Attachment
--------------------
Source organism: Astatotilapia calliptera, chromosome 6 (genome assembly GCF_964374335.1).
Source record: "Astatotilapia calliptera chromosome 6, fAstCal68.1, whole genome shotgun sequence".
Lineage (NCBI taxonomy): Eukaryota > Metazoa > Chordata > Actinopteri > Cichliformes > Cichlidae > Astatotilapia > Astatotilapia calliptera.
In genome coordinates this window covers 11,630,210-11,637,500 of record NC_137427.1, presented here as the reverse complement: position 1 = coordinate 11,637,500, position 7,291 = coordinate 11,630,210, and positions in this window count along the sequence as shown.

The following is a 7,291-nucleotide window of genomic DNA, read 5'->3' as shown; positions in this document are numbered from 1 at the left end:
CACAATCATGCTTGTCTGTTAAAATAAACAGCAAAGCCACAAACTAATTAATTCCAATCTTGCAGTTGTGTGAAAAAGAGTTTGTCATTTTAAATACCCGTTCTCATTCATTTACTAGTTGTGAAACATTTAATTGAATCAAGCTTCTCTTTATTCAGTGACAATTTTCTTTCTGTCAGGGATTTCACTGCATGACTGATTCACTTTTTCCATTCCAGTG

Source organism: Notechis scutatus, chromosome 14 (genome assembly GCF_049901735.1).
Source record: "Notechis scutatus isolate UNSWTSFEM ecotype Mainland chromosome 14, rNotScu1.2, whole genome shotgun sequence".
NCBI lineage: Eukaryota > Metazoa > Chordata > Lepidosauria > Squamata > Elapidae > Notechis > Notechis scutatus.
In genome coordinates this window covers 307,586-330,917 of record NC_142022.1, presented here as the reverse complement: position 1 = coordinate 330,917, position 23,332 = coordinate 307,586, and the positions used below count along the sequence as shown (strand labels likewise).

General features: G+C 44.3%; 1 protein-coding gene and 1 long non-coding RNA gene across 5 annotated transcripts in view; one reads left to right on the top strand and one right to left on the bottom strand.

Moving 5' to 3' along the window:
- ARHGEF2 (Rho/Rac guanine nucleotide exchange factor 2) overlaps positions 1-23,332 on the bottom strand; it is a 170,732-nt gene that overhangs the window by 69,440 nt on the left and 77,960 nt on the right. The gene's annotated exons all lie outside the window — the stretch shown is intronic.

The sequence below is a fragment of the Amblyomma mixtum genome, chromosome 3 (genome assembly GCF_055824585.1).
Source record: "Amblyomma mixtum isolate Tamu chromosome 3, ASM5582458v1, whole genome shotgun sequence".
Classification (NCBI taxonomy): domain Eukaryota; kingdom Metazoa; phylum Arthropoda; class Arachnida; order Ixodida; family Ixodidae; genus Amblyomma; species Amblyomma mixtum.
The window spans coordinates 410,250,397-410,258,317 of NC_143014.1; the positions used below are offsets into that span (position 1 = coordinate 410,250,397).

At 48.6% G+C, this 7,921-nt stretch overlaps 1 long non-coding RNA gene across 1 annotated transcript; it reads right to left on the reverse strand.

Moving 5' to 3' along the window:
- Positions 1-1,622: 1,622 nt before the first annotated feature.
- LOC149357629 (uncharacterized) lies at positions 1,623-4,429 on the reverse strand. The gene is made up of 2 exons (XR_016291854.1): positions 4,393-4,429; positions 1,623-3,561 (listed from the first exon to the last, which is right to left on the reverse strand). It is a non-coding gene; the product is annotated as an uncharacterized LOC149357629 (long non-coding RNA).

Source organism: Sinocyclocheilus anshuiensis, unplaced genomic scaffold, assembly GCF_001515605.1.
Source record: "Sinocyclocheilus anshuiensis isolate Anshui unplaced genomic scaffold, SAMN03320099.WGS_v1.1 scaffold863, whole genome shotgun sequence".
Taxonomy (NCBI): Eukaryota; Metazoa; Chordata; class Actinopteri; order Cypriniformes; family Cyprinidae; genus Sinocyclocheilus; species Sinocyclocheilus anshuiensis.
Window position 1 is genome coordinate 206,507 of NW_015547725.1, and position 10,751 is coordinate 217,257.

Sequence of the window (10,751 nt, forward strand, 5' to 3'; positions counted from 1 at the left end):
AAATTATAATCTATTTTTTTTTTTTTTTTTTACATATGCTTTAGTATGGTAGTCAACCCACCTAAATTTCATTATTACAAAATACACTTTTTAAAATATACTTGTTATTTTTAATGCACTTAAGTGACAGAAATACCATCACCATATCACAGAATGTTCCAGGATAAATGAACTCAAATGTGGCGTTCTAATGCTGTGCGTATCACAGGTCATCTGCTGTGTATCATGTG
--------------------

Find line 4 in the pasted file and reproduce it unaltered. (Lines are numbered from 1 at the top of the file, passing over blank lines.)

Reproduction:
In genome coordinates this window covers 11,630,210-11,637,500 of record NC_137427.1, presented here as the reverse complement: position 1 = coordinate 11,637,500, position 7,291 = coordinate 11,630,210, and positions in this window count along the sequence as shown.